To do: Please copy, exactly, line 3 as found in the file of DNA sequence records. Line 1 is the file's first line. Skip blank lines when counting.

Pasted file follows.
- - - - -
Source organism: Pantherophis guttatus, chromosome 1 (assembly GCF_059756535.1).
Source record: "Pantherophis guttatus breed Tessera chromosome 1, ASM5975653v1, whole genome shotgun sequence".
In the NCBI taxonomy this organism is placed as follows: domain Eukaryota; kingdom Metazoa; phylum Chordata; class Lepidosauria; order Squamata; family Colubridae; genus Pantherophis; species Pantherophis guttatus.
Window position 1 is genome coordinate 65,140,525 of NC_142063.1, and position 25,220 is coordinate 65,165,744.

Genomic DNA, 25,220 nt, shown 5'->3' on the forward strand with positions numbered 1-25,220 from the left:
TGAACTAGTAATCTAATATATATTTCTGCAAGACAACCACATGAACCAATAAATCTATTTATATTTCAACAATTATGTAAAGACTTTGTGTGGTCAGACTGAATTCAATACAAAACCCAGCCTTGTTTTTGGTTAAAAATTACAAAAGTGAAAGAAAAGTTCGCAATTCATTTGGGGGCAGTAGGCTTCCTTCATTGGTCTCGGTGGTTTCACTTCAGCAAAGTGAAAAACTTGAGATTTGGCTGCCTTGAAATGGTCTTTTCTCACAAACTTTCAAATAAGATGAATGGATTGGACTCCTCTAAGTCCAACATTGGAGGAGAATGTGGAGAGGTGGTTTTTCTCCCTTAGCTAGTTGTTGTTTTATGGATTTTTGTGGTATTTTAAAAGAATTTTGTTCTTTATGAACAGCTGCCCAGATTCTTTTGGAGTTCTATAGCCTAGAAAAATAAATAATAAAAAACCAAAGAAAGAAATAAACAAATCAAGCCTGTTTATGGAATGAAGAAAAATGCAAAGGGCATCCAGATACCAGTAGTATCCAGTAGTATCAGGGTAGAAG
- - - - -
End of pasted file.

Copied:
In the NCBI taxonomy this organism is placed as follows: domain Eukaryota; kingdom Metazoa; phylum Chordata; class Lepidosauria; order Squamata; family Colubridae; genus Pantherophis; species Pantherophis guttatus.